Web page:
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The Sedalia weekly bazoo. (Sedalia, Mo.) 187?-1904, July 15, 1884, Image 1

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SET) AT J A, MO., TUESDAY, JULY 15, 1884.
Various Views Expressed in
Various ways, Concern
ing His Nomination.
What the World, the Press
and People say, Con
cerning it.
Eatifications and Jolly-flea-tions
Among his Politi
cal Adherents.
Other Political Gossip, Na.
tional, State and Personal.
The Wind up at Chicago,
The Press Tenders its
Chicago, 111., July 12. There were very
few remaining evidences this morning of
the democratic convention. The delegates
very generally have taken their departure.
At the clubs and head quarters, the ban
ners have been furled and hotel coridors
have resumed their wonted appearance. On
the streets there are still to be seen more
than the usual number of white hats, a
number of which are surmounted with
small feathered roosters, the wearing of
which has come to be a sort of rage among
the democracy. The members of the na
tional committee and other leaders of the
party who are still in the city
as to the strength of the ticket. The dele
gates generally, express great satisfaction
at the treatment received at the hands of
the local committees in providing: for their
comfort. Now that the great convention
has come and gone it is due to the officers
and committees of arrangements that the
press should acknowledge to them their
The remodeling of the hall was made
admirably. The audience room and facli
ties granted for telegraphing and reporters,
were made ample, and special thanks are
due to Judge C. Gandy, in the preiimnary
arrangment of details, Hon. Austin H.
Brown and Col. Bichmond J. Bright, the
efficient sergant-at-arms for the intelligent
aid rendered and his just appreciation of
the requirements of the Press.
London. July 12. The Daily News says,
America's foreign relations will be saier in
Cleveland's hands than in those of Blaine.
The latter represents the American jingo
party which, like the same party here
makes up in audacity and volubility for
lack of numbers. A president like Cleve
land would cultivate quietude abroad and
peace at home. If elected he will be
chosen on the ground that he is more
worthy to represent the probity and good
sense of the studied moderation of the
American people than Blaine.
St. Louis, Mo July 12. Dispatches
from all sections of Missouri and Central
and Southern Illinois say the nomination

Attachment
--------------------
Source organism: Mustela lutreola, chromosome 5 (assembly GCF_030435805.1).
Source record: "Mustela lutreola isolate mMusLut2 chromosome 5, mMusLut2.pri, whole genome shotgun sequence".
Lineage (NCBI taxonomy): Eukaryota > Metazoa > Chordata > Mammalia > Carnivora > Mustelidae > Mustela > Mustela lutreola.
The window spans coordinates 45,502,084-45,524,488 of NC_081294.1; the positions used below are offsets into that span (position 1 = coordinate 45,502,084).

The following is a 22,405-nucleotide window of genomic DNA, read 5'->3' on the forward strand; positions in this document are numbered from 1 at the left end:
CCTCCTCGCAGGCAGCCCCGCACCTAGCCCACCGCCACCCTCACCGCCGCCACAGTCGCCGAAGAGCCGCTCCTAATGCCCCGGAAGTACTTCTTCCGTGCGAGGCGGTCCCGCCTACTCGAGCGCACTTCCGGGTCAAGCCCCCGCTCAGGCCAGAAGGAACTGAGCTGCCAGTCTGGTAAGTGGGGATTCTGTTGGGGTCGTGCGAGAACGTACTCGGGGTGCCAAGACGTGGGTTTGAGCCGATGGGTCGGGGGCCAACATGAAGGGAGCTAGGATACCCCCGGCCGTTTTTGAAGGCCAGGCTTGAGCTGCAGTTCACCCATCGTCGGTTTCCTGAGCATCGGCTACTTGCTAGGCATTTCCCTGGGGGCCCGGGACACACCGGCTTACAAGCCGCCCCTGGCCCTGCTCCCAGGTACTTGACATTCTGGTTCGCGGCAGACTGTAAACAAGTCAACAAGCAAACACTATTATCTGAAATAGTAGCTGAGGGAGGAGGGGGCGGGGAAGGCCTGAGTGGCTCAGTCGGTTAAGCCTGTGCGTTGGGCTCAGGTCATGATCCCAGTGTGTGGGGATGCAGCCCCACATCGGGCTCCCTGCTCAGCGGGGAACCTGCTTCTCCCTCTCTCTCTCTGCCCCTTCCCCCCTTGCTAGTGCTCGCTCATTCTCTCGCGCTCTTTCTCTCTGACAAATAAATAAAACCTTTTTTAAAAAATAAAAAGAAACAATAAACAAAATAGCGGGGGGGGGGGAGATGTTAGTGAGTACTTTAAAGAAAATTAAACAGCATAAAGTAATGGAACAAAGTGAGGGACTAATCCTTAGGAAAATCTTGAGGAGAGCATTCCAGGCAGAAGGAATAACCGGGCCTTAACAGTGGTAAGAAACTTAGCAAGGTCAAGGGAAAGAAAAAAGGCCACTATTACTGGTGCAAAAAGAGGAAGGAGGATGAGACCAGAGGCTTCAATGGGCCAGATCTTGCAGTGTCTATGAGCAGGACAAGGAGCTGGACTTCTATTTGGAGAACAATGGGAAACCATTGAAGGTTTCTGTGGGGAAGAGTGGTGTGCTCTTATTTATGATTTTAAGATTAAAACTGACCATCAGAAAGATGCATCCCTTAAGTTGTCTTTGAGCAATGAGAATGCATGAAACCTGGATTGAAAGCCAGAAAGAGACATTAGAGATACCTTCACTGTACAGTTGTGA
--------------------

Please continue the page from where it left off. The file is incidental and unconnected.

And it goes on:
of Cleveland and Hendricks is received
with great satisfaction and much enthusi
asm by the democrats.
Leavenworth, Kas., July 12. The nomi
nation of Cleveland and Hendricks gives
great satisfaction Here not only to domo
crats but to the independent republicans,
and especially to the Germans.
Downs, Kas., July 12. Upon the receipt
of the news of the nomination of Cleveland
and Hendricks about 1,000 people gathered
together and showed their appreciation bv
speeches from merchants, farmers and me
chanics, and a fine display of fireworks and
cannon salutes was the programme.
New York, July 12. John F. Senryj
president of the national anti-monopoly or
ganization said to-day : "I have not b yrd
from Butler since Cleveland was nomina
ted but from hat he said to me before go
ing to Chicago, I am confident he will not
support Cleveland. He cannot do it. He
has formally accepted the nomination of
the anti-monopolists and he telegraphed
me from Chicago Thursday, saying he
would never consent to the nomination of
a monopolist.
Indianapolis, Ind., July 12. Ex-Senator
Hendricks arrived here early this
morning and was received with , salute-
He remained at his residence during the
morning where he was the recipient of
many congratulations from friends and
neighbors. A large number of congratu
latorv telegrams were also received. Mr.
Hendricks declines to anwer positively
whether he will accept or decline the nom
ination, saying it would not be proper for
him to discuss the latter until he is for
mally notified. It is the general impres
sion here that he will accept. A ratifica
tion meeting will be held this evening at
which Hendricks is expected to speak.
Sterling Kas., July 12 The Sterling
democrats are having a grand ratification
to-night. Fireworks illuminate the city
from one end to the other. The people are
wild with enthusiasm, and all are satisfied
with the choice of the convention, and are
warming things up generally for Cleveland
and Hendricks. Speeches are being made
by the Hon. W. L. Brown, O, C. Cosgrove,
J. E. Burgess and others. The Sterling
Bulletin band is in attendandance in full
uniform, furnishing music for the occasion.
Hound after round of appiause is going up
in honor of their favorite candidates.
Clay Center, Kas., July 12, An enthusi
astic ratification was .held last night by
the democrats, to endorse the nomination
at Chicago. Anvils were fired, bon fires
built etc. The band played popular
pieces and speeches were made by Mayor
Giffond, Prof. Lantz and Capt. Pughe. A
large number of Citizens were present and
were happy.
Indianapolis, July 12 A very largely
attended democratic meeting to ratify the
nominations of Cleveland and Hendricks
waB held here to-night. Messrs. Hen
dricks and McDonald were escorted to the
place of speaking by the new political la
bor organization known as the "Tocials r'
The meeting was called to order by Austin
H. Brown and Wm. English was made
chairman. Mr. Hendricks was received
with a burst of genuine enthusiasm which
seemed to inspired him and he spoke with
more than his usual ease and fluency.
His remarks were as follows :
My fellow citizens, you are almost as
mad as they were in the convention at
Chicgao. Great cheering. I thought
they would not stop up the tnroats at an
and I thought there was no limit to the
crowd there, but 1 hnd there is a larger al
most here.
and delighted to meet you on this occa
siop. You come to celebrate and to express
your approval of the nominations that were
made at Chicago. 1 am glad
that you are so cordial in
this expression. This is a great year,
with us every fourth year we elect two
great officers of the government. This year
is our great year and every man whatever
his party associations may be, is called